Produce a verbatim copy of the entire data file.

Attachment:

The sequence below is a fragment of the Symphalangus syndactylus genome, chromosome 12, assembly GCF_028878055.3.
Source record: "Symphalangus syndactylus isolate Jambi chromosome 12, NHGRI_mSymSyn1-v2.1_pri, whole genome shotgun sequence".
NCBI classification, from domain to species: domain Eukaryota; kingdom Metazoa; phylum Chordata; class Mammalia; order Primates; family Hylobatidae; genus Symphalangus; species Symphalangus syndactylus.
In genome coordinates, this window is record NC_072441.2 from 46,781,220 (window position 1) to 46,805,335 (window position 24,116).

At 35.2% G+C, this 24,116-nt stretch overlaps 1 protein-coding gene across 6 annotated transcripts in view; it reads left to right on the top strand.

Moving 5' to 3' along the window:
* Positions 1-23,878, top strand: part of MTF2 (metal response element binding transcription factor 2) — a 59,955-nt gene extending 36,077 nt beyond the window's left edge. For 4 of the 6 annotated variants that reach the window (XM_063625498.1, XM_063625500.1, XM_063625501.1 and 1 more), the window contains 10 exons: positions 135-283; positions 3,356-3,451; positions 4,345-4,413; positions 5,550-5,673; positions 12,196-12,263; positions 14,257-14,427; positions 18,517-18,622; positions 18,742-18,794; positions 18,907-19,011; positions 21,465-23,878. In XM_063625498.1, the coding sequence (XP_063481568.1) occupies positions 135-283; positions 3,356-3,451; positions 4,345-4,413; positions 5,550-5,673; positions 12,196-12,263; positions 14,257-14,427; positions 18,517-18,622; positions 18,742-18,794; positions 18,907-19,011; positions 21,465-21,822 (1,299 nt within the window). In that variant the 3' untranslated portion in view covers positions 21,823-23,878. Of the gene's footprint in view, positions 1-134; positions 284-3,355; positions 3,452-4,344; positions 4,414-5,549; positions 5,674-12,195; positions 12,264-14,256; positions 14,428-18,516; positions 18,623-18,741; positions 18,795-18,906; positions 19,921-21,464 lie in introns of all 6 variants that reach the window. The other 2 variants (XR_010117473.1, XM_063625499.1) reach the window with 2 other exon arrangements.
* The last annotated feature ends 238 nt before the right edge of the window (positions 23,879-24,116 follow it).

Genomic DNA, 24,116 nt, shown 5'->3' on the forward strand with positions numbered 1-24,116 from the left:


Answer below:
The sequence below is a fragment of the Symphalangus syndactylus genome, chromosome 12, assembly GCF_028878055.3.
Source record: "Symphalangus syndactylus isolate Jambi chromosome 12, NHGRI_mSymSyn1-v2.1_pri, whole genome shotgun sequence".
NCBI classification, from domain to species: domain Eukaryota; kingdom Metazoa; phylum Chordata; class Mammalia; order Primates; family Hylobatidae; genus Symphalangus; species Symphalangus syndactylus.
In genome coordinates, this window is record NC_072441.2 from 46,781,220 (window position 1) to 46,805,335 (window position 24,116).

At 35.2% G+C, this 24,116-nt stretch overlaps 1 protein-coding gene across 6 annotated transcripts in view; it reads left to right on the top strand.

Moving 5' to 3' along the window:
* Positions 1-23,878, top strand: part of MTF2 (metal response element binding transcription factor 2) — a 59,955-nt gene extending 36,077 nt beyond the window's left edge. For 4 of the 6 annotated variants that reach the window (XM_063625498.1, XM_063625500.1, XM_063625501.1 and 1 more), the window contains 10 exons: positions 135-283; positions 3,356-3,451; positions 4,345-4,413; positions 5,550-5,673; positions 12,196-12,263; positions 14,257-14,427; positions 18,517-18,622; positions 18,742-18,794; positions 18,907-19,011; positions 21,465-23,878. In XM_063625498.1, the coding sequence (XP_063481568.1) occupies positions 135-283; positions 3,356-3,451; positions 4,345-4,413; positions 5,550-5,673; positions 12,196-12,263; positions 14,257-14,427; positions 18,517-18,622; positions 18,742-18,794; positions 18,907-19,011; positions 21,465-21,822 (1,299 nt within the window). In that variant the 3' untranslated portion in view covers positions 21,823-23,878. Of the gene's footprint in view, positions 1-134; positions 284-3,355; positions 3,452-4,344; positions 4,414-5,549; positions 5,674-12,195; positions 12,264-14,256; positions 14,428-18,516; positions 18,623-18,741; positions 18,795-18,906; positions 19,921-21,464 lie in introns of all 6 variants that reach the window. The other 2 variants (XR_010117473.1, XM_063625499.1) reach the window with 2 other exon arrangements.
* The last annotated feature ends 238 nt before the right edge of the window (positions 23,879-24,116 follow it).

Genomic DNA, 24,116 nt, shown 5'->3' on the forward strand with positions numbered 1-24,116 from the left: